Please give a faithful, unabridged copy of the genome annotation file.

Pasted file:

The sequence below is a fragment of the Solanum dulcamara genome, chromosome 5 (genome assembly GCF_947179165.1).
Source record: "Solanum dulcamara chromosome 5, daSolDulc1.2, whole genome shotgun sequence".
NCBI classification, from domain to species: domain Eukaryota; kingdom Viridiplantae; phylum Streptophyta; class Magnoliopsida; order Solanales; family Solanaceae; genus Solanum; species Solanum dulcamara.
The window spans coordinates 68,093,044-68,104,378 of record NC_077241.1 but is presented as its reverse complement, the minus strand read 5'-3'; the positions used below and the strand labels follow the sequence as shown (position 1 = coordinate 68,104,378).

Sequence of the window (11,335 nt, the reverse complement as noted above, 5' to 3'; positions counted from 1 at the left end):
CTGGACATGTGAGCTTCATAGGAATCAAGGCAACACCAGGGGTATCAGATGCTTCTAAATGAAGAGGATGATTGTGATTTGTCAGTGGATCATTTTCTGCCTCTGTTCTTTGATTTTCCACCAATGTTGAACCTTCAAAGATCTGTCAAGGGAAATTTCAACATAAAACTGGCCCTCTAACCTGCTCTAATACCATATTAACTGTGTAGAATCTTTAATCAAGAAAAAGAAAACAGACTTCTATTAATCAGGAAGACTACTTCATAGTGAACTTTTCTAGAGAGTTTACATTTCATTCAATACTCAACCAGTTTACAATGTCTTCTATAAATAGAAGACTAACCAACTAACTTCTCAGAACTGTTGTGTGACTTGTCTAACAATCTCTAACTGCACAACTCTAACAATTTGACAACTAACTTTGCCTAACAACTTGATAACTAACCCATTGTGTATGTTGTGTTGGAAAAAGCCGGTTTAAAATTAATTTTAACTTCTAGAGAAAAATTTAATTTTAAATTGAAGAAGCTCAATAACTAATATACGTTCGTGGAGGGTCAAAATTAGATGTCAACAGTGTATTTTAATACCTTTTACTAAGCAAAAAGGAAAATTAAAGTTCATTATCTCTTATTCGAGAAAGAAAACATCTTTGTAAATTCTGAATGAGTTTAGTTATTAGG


The sequence below is a fragment of the Solanum dulcamara genome, chromosome 5 (genome assembly GCF_947179165.1).
Source record: "Solanum dulcamara chromosome 5, daSolDulc1.2, whole genome shotgun sequence".
NCBI classification, from domain to species: domain Eukaryota; kingdom Viridiplantae; phylum Streptophyta; class Magnoliopsida; order Solanales; family Solanaceae; genus Solanum; species Solanum dulcamara.
The window spans coordinates 68,093,044-68,104,378 of record NC_077241.1 but is presented as its reverse complement, the minus strand read 5'-3'; the positions used below and the strand labels follow the sequence as shown (position 1 = coordinate 68,104,378).

Sequence of the window (11,335 nt, the reverse complement as noted above, 5' to 3'; positions counted from 1 at the left end):
CTGGACATGTGAGCTTCATAGGAATCAAGGCAACACCAGGGGTATCAGATGCTTCTAAATGAAGAGGATGATTGTGATTTGTCAGTGGATCATTTTCTGCCTCTGTTCTTTGATTTTCCACCAATGTTGAACCTTCAAAGATCTGTCAAGGGAAATTTCAACATAAAACTGGCCCTCTAACCTGCTCTAATACCATATTAACTGTGTAGAATCTTTAATCAAGAAAAAGAAAACAGACTTCTATTAATCAGGAAGACTACTTCATAGTGAACTTTTCTAGAGAGTTTACATTTCATTCAATACTCAACCAGTTTACAATGTCTTCTATAAATAGAAGACTAACCAACTAACTTCTCAGAACTGTTGTGTGACTTGTCTAACAATCTCTAACTGCACAACTCTAACAATTTGACAACTAACTTTGCCTAACAACTTGATAACTAACCCATTGTGTATGTTGTGTTGGAAAAAGCCGGTTTAAAATTAATTTTAACTTCTAGAGAAAAATTTAATTTTAAATTGAAGAAGCTCAATAACTAATATACGTTCGTGGAGGGTCAAAATTAGATGTCAACAGTGTATTTTAATACCTTTTACTAAGCAAAAAGGAAAATTAAAGTTCATTATCTCTTATTCGAGAAAGAAAACATCTTTGTAAATTCTGAATGAGTTTAGTTATTAGG